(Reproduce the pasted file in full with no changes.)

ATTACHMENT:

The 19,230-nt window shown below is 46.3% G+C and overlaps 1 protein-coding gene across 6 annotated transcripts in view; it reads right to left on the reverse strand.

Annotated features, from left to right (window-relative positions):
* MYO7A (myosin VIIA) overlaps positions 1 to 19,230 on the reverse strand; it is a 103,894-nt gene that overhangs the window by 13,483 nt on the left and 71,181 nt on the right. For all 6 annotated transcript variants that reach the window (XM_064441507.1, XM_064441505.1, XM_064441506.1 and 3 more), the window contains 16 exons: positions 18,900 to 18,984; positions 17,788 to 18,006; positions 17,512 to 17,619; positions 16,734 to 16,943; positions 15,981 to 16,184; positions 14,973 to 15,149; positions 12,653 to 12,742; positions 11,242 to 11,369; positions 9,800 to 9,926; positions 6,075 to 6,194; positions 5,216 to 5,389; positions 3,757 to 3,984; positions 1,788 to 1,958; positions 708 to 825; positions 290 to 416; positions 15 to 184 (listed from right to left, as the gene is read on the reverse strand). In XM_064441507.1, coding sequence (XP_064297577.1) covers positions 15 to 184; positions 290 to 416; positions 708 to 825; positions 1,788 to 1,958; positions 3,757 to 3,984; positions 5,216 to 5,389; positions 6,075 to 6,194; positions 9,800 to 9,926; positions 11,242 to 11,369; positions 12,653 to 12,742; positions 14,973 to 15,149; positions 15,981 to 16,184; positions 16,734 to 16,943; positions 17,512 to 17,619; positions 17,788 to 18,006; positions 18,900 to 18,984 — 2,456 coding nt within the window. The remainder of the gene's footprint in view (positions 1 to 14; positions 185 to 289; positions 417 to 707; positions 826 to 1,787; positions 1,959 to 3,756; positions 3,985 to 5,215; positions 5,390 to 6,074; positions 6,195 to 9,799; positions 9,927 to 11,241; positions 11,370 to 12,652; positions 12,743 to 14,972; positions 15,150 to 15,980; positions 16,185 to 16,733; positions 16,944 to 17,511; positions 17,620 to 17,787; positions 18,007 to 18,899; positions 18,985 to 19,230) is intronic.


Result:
The 19,230-nt window shown below is 46.3% G+C and overlaps 1 protein-coding gene across 6 annotated transcripts in view; it reads right to left on the reverse strand.

Annotated features, from left to right (window-relative positions):
* MYO7A (myosin VIIA) overlaps positions 1 to 19,230 on the reverse strand; it is a 103,894-nt gene that overhangs the window by 13,483 nt on the left and 71,181 nt on the right. For all 6 annotated transcript variants that reach the window (XM_064441507.1, XM_064441505.1, XM_064441506.1 and 3 more), the window contains 16 exons: positions 18,900 to 18,984; positions 17,788 to 18,006; positions 17,512 to 17,619; positions 16,734 to 16,943; positions 15,981 to 16,184; positions 14,973 to 15,149; positions 12,653 to 12,742; positions 11,242 to 11,369; positions 9,800 to 9,926; positions 6,075 to 6,194; positions 5,216 to 5,389; positions 3,757 to 3,984; positions 1,788 to 1,958; positions 708 to 825; positions 290 to 416; positions 15 to 184 (listed from right to left, as the gene is read on the reverse strand). In XM_064441507.1, coding sequence (XP_064297577.1) covers positions 15 to 184; positions 290 to 416; positions 708 to 825; positions 1,788 to 1,958; positions 3,757 to 3,984; positions 5,216 to 5,389; positions 6,075 to 6,194; positions 9,800 to 9,926; positions 11,242 to 11,369; positions 12,653 to 12,742; positions 14,973 to 15,149; positions 15,981 to 16,184; positions 16,734 to 16,943; positions 17,512 to 17,619; positions 17,788 to 18,006; positions 18,900 to 18,984 — 2,456 coding nt within the window. The remainder of the gene's footprint in view (positions 1 to 14; positions 185 to 289; positions 417 to 707; positions 826 to 1,787; positions 1,959 to 3,756; positions 3,985 to 5,215; positions 5,390 to 6,074; positions 6,195 to 9,799; positions 9,927 to 11,241; positions 11,370 to 12,652; positions 12,743 to 14,972; positions 15,150 to 15,980; positions 16,185 to 16,733; positions 16,944 to 17,511; positions 17,620 to 17,787; positions 18,007 to 18,899; positions 18,985 to 19,230) is intronic.